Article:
May 19, 2009

Collision course: the potential impact of Chrysler's bankruptcy & sale on state workers' comp systems

Roberto Ceniceros of Business Insurance has been tracking the potential impact that a Chrysler bankruptcy and sale could have on state workers comp systems. In a story last week, he reports that Michigan Attorney General Mike Cox has taken legal action to protect the state. Cox stated that Michigan's Self-Insurers' Security Fund could face insolvency as a result of Chrysler's bankruptcy and sale.

Now, Ohio state officials are raising concerns about how the Chrysler sale could affect Ohio's workers comp system. This week, Ohio's Attorney General Richard Cordray has filed a "limited objection" to the pending sale. "While Chrysler's bankruptcy filings show the automaker is committed to fulfilling its workers comp obligations, the filings do not hold a new owner to the same conditions, the attorney general said." According to a news report in Columbus Business First, there are about 5,000 Chrysler workers in the state.

It is likely that this issue is on the radar screen for other stat attorneys general, too. Ceniceros states that, "As of Dec. 31, Chrysler had 38,257 U.S. employees. It purchases workers comp insurance in some states while self-insuring in others, according to various state regulator databases."

And beyond Chrysler, there is the matter of whether General Motors is another likely candidate for bankruptcy - many expect this to be the case - see key dates in GM run-up to bankruptcy deadline. GM is a much larger company so problems could be multiplied, a matter that we discussed in our December posting about Maryland officials monitoring GM solvency related to workers comp.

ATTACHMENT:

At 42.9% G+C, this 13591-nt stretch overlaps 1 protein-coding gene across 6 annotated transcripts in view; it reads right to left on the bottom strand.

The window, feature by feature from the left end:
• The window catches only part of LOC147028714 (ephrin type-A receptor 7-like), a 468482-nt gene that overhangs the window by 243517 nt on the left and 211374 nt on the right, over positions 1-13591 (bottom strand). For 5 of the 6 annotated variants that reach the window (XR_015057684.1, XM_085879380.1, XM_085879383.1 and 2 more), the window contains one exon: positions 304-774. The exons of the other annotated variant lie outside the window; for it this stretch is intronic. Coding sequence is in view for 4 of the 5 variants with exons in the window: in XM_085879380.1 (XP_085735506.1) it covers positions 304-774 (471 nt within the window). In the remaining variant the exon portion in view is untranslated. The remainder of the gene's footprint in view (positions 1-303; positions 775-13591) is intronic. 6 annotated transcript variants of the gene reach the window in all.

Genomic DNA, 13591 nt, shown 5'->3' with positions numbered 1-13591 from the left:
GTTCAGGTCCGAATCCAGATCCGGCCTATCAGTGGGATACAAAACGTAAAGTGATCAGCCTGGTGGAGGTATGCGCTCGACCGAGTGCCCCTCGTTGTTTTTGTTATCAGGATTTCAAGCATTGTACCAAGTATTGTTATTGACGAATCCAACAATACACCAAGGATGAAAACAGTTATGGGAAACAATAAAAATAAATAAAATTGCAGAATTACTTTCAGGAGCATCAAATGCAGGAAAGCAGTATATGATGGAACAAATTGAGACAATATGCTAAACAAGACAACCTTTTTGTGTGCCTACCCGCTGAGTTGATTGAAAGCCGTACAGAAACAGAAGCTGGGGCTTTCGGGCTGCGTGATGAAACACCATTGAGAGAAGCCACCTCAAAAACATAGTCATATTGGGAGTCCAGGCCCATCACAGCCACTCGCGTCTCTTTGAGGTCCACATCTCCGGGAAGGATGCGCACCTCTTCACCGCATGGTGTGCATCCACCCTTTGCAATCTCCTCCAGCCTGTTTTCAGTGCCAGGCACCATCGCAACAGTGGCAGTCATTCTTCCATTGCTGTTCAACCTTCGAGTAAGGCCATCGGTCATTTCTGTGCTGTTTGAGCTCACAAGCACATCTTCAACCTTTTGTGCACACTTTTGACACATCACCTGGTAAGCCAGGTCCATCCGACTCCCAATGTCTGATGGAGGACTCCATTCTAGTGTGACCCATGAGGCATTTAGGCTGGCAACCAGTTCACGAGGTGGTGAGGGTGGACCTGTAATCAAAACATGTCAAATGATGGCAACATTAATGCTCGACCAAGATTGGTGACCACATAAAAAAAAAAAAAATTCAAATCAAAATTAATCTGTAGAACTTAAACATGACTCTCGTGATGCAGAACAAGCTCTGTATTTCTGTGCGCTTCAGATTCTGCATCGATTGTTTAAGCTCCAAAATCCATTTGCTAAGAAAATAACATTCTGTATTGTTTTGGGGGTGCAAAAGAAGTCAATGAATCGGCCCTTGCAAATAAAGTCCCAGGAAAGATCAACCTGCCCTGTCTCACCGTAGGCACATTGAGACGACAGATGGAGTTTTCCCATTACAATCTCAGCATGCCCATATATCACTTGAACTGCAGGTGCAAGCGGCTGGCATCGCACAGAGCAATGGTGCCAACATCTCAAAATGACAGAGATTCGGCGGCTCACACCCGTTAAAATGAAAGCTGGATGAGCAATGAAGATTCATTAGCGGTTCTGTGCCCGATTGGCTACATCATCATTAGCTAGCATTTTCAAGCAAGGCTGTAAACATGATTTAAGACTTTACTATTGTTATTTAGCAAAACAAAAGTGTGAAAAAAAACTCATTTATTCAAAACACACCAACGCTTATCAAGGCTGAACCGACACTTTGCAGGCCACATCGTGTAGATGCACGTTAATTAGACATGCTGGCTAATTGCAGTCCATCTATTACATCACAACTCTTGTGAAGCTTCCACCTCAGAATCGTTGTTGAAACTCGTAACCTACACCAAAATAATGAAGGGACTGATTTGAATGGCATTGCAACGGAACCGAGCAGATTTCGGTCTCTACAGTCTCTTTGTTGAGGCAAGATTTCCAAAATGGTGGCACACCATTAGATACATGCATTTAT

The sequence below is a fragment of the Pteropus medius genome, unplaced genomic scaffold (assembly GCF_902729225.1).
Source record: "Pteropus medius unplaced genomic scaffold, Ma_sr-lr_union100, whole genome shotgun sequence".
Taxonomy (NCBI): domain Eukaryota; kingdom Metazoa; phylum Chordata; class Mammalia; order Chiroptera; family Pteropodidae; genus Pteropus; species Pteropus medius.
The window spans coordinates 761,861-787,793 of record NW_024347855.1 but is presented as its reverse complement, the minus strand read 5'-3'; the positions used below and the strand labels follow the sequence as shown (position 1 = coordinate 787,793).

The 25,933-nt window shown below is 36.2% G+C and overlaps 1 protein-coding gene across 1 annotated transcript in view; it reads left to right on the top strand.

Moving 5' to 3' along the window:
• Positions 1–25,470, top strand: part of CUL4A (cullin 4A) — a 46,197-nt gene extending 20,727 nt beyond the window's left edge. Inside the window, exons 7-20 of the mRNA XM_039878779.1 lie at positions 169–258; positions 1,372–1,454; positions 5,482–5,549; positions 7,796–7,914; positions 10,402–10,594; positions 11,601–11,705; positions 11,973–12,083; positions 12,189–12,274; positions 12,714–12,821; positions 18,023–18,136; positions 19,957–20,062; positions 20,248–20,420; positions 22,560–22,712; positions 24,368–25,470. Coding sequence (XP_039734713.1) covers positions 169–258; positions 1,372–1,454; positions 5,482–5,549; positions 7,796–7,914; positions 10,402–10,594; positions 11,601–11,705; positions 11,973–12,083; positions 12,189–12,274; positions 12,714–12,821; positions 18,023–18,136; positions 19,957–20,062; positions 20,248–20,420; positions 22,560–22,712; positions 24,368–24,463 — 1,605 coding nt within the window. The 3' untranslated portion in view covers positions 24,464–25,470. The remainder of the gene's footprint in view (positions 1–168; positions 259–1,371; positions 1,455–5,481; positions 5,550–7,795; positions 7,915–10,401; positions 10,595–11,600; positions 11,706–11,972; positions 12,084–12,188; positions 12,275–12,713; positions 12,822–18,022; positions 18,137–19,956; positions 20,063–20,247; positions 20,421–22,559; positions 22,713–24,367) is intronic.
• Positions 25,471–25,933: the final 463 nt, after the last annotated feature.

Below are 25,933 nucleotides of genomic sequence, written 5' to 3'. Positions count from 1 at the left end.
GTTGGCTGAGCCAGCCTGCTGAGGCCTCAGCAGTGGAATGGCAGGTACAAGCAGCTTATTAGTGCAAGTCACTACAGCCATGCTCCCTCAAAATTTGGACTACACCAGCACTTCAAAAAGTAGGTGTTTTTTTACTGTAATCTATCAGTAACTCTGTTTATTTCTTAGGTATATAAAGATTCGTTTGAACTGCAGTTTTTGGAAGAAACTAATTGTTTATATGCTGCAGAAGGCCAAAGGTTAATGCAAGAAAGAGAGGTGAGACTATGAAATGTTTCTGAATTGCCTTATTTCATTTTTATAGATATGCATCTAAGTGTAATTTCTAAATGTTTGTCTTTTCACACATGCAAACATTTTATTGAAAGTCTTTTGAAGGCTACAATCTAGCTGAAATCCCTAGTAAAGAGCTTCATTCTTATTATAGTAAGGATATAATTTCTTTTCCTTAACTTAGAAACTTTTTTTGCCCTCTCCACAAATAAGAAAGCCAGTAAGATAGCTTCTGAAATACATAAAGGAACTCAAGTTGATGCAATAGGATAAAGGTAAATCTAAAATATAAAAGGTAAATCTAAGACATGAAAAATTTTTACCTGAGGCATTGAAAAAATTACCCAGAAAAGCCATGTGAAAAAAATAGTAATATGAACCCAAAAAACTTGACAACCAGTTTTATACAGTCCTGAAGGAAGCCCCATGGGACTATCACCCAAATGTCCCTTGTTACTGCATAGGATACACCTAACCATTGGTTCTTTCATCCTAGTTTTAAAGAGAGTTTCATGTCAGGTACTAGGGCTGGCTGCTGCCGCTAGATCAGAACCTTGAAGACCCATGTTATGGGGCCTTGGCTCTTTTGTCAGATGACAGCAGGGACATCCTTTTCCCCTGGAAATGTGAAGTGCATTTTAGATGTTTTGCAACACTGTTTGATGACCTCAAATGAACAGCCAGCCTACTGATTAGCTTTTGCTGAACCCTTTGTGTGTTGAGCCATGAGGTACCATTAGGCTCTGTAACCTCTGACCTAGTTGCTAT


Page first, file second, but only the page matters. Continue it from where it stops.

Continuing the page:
For more on the way bankruptcy works for both insured and self-insured entities, see our postings of Robert Auerbach's three-part series on bankruptcy and workers compensation, part 2, part 3.

| 3 Comments

3 Comments

Reports indicate that 55% of the company would now be owned by the UAW and 8% by the federal government - so how would that scenario impact the WC Programs in these states going forward - if at all?

You'd THINK that, by now Congress would have "got it" that some attention to the bankruptcy issue would be important. You'd also think that the UAW and Organized Labor in general would have an interest. So far, getting their collective attention to the proposed reforms has been...daunting. Anybody have any suggestions?
Robert Aurbach

You would think the UAW and Organized Labor in general would have an interest.

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This page contains a single entry by Julie Ferguson published on May 19, 2009 11:41 AM.

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